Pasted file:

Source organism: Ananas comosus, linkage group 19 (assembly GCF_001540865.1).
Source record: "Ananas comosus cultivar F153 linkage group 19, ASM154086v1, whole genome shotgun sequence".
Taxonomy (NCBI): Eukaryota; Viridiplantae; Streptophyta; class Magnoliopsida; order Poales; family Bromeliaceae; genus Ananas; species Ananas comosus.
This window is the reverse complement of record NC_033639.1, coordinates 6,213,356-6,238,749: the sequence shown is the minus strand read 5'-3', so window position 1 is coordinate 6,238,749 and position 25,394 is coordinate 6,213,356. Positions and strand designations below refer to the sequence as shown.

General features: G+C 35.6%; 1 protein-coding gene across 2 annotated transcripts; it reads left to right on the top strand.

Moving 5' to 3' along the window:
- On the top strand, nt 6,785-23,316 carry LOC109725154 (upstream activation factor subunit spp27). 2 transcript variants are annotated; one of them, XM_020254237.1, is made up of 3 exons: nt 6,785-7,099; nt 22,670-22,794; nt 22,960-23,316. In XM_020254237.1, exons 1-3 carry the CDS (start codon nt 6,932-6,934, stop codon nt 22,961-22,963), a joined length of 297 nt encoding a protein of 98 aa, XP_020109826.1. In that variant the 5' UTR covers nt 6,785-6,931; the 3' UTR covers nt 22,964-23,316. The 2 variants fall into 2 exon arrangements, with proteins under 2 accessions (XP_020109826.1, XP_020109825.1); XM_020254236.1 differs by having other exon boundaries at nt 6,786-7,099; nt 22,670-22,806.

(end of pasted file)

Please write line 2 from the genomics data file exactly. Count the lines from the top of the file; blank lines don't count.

Source record: "Ananas comosus cultivar F153 linkage group 19, ASM154086v1, whole genome shotgun sequence".